This volume of work is a legal thesis of approximately 10,000 words, looking at the right to basic education for black indigent girls living in rural South Africa; and how their biological predisposition and menstrual cycle are a hindrance to their ability to access education. This thesis aims to create a constitutional obligation on the state to provide free sanitary pads to these girls. alternatively, the state must increase child grants in favour of young girls.
This volume of work will be divided into seven articles and published weekly.
This paper serves as only one portion of a series of research papers dedicated to exploring whether South Africa is, in practice, a Constitutional Democracy for all; and not just a select few. To assist in making this determination, this research paper focuses on s29 1a (4) of the Bill of Rights, which sets out that everyone is entitled to a basic education. In particular, it aims to analyse the reasonable measures (5) which can be taken by the State (6) to make basic education ‘progressively accessible’ (7) to black (8) indigent girls, who live in extremely poor rural (9) regions (such as Alfred Nzo located in the Eastern Cape) (10) and survive on child grants; as well as who qualify to attend ‘no fee’ paying schools. According to a report conducted by the United Nations International Children’s Emergency Fund (‘UNICEF’), girls from indigent homes miss, at least, 10% of their annual schooling, due to their period. (11)
This paper shows that, in order for these girls to actually access their basic education, a substantive equality approach which strives to achieve equal outcomes must be applied to the state’s reasonable measures, to ensure that these girls can attend school, even during their menstruation.
To achieve this substantive equality, I suggest that, the ‘Norms and Standards’ School Funding allocation for individual students, in ‘no fee’ paying schools, must be increased for girl students. These increased allocations would provide for adequate sanitation facilities which accommodate the needs of females during their menstruation. In addition to this, child grant allocations should be increased, to include the cost of sanitary towels and panties. However, before reaching the substantive equality discussion, this paper begins by addressing and clarifying some relevant issues around the South African School’s Act.
ESTABLISHING THE RIGHT TO BASIC EDUCATION AS A CONSTITUTIONAL AND SOCIO-ECONOMIC RIGHT
Academic writers, Iain Currie and Johan DeWaal, (57) explain that, socio-economic rights originate from the understanding that, human rights and the basic social conditions in which people live are fundamentally interconnected. (58) Unlike Civil and Political rights/ first generation rights that impose a negative duty on government not to act in a certain way, socio-economic rights are positive in nature, as they impose obligations on the State, to perform certain duties. (59)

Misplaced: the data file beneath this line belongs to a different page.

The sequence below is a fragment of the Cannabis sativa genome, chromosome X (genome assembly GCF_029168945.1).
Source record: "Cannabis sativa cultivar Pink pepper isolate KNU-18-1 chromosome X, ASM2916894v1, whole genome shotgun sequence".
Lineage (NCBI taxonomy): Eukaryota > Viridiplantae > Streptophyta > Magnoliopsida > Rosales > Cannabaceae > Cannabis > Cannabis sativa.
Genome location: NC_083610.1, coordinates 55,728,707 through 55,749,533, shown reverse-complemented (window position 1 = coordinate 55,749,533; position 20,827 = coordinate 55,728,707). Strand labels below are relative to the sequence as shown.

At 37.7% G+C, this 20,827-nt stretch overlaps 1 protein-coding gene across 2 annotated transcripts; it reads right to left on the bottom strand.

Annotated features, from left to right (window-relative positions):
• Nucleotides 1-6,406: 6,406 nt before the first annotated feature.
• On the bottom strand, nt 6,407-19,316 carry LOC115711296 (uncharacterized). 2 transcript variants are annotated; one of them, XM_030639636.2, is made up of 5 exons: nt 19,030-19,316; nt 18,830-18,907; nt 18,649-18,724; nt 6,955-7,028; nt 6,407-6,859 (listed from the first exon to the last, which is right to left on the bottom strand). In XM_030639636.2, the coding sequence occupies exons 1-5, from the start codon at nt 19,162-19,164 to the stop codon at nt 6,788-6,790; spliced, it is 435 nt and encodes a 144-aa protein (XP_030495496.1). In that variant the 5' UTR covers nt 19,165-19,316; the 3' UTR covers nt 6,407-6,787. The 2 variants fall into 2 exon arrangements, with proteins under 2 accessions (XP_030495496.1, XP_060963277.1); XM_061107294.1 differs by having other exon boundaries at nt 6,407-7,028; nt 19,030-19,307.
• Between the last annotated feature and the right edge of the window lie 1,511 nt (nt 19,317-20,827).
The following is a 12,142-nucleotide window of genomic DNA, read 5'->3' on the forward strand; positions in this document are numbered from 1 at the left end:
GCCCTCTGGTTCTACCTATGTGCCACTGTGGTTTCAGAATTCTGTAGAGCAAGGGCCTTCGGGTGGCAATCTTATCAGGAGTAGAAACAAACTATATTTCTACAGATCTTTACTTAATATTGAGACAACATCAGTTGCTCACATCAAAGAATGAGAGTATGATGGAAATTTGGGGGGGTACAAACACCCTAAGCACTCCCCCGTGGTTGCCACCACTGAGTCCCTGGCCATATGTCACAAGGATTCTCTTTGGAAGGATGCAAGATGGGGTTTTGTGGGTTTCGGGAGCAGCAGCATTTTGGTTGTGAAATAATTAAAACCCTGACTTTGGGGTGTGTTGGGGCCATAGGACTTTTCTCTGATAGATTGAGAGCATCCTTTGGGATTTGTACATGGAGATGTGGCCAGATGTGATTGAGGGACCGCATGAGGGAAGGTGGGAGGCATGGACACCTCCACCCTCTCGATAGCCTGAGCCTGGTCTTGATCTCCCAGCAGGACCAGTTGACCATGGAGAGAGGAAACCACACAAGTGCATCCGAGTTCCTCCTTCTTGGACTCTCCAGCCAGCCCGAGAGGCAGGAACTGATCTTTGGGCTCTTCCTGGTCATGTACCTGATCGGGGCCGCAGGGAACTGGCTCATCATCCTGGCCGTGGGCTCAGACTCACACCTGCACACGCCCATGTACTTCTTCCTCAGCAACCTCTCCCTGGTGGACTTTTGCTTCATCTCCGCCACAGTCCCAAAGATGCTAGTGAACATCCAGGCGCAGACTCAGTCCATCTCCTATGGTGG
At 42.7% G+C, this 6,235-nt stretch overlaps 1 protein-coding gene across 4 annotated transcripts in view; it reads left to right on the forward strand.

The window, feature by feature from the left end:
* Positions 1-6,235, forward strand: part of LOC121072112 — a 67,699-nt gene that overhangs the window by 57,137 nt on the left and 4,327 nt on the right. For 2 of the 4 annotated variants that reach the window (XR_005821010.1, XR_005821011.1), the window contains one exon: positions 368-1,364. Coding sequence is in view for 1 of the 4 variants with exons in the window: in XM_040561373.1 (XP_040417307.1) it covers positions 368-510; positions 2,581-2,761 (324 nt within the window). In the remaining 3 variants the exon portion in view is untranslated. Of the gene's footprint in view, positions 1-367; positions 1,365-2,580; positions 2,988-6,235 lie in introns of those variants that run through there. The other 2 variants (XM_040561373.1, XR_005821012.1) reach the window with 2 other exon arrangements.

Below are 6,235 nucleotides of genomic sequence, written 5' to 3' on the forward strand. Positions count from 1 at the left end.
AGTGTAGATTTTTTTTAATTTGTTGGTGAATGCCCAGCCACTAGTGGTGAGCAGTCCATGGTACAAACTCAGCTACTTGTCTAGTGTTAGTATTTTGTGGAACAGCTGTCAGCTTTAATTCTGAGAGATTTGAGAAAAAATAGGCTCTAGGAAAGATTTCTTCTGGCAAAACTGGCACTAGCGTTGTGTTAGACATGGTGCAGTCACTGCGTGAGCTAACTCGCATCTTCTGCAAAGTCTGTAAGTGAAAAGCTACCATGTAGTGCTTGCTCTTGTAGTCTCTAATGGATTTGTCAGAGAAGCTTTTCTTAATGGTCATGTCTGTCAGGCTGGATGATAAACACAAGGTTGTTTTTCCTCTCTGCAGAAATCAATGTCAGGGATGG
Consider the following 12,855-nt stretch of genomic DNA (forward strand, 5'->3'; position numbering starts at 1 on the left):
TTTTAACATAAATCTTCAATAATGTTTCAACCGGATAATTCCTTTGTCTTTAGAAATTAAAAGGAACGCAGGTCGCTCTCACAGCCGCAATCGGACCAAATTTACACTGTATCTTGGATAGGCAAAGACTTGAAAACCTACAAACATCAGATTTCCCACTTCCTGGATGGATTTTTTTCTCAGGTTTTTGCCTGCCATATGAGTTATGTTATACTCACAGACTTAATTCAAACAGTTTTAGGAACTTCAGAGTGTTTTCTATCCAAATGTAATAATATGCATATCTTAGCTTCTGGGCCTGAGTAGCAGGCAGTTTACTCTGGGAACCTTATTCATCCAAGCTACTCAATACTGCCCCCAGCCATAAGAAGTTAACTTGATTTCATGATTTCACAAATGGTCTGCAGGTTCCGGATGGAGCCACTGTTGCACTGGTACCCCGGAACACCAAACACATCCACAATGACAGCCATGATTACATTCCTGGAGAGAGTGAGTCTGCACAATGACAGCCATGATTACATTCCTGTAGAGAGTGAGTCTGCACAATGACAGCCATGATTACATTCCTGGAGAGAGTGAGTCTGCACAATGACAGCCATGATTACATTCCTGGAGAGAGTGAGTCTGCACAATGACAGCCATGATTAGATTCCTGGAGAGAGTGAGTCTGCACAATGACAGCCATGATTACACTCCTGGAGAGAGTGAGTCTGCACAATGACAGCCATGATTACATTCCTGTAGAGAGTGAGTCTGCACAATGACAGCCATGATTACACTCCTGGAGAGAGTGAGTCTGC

The right to basic education for all, contained in s29 (1) (a) of the Constitution is considered a socio-economic right. According to the dissenting judgement of Froneman J in Road Accident Fund v Mdeyide, (60) the significance of our Constitution establishing basic education as a socio-economic right is so that, people disadvantaged by their social and economic circumstances ‘ become more capable of enjoying a life of dignity, freedom and equality.’ Further, in Residents of Joe Slovo Community, Western Cape v Thubelisha Homes (61) Moseneke DCJ recognized that socio-economic rights reveal the presence of ‘a deep concern for the material inequality closely associated with past exclusion and poverty.’ As a socio-economic right, the state has a duty to do as much as it reasonably can to progressively realize the right to basic education for all.
At the World Conference on Education for All, in Thailand, Jomtien, (62) the right to basic education was recognized by the international community as having social, economic and political benefits that accrue to an educated person and populace. It is because of this fundamental recognition that this right has been provided for in international law instruments. For example: Article 11 of The African Charter on the Rights of the Child, to which South Africa is bound, states that, every child has the right to an education. (63) Further, and in line with this recognition, is section 29(1)(a) of South Africa’s Constitution which provides that ‘basic education’ is an unqualified/absolute human right that everyone in the Republic of South Africa entitled to, including poor black school girls. Theoretically, the consequence of basic education being an ‘unqualified/ absolute’ human right is that it is non-derogable: it cannot be limited, anyway, anytime or for any reason.
In this instance, it is also important to note two things: firstly, equality, too, is a non-
derogable right and is essential to our transition from a past riddled with exclusions and discrimination, to a new Constitutional regime, which is inclusive and transformative. (64) Secondly, basic education is a socio-economic right which is immediately realisable. This means that, it may be limited only in terms of a law of general application which is ‘reasonable and justifiable in an open and democratic society based on human dignity, equality and freedom.’ The state is, in terms of that right, obliged, through reasonable measures, to make further education ‘progressively accessible.’ (65)